A new European rule is about to effect a great many of the UK’s diabetic drivers. The rules covers diabetics who can have a ‘hypo,’ where they need to have a sugary snack urgently to counter the amount of insulin in their system. The rule is to address the problem that these people can have a blackout if they do not consume sugar and this can be dangerous on the road.
The rule will cover people who have two or more hypos in a year. The directive will be taking effect next month and Diabetics UK has made protests to the government about the change of law. The charity has said to the government that the evidence to say these people are a risk on the roads is just not there.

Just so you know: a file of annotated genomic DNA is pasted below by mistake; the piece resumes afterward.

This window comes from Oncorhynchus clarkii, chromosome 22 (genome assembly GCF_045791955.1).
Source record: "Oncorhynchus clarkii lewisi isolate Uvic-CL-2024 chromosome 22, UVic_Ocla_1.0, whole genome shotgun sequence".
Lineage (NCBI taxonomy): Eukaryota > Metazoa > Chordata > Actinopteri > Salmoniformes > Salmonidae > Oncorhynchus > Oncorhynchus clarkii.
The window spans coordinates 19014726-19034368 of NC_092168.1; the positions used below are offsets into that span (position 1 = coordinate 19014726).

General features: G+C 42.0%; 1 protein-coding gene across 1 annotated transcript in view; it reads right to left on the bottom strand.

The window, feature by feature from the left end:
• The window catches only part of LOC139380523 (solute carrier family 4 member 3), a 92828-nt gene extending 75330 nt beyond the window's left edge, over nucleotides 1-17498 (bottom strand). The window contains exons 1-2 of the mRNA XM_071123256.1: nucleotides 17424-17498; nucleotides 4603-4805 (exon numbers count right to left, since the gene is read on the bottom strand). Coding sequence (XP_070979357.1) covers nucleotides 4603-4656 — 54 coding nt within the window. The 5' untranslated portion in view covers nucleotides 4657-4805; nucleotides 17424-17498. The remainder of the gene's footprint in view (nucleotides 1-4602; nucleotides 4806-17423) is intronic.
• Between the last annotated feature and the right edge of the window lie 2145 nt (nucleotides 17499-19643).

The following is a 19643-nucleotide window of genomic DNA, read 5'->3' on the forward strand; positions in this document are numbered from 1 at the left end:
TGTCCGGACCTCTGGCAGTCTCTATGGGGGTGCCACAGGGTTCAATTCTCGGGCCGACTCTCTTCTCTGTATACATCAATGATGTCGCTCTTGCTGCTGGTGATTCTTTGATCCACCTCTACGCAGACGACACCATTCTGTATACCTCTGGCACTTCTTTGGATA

Some diabetics have already found troubles with the new laws as some offices of the DVLA have started banning them from having licences already. The interpretation of the law is that even if they have the hypo when asleep it can be counted as one of the two a year that can lead to a driving ban. Simon O’Neill of the charity has said, “We stand by the argument that nocturnal hypoglycaemia is an unnecessary consideration when assessing whether someone has the capacity to drive.
Professor Geoff Gill is from Aintree University in Liverpool and has said, “Nobody wants people who are a risk to themselves and other drivers to be out on the roads, but this law will mean that diabetics who have been driving safely for years will lose their licenses. Many of these people depend on their cars for their livelihood. It is clear that a balance needs to be struck here. We need our roads to be safe but we need to allow people their independence.”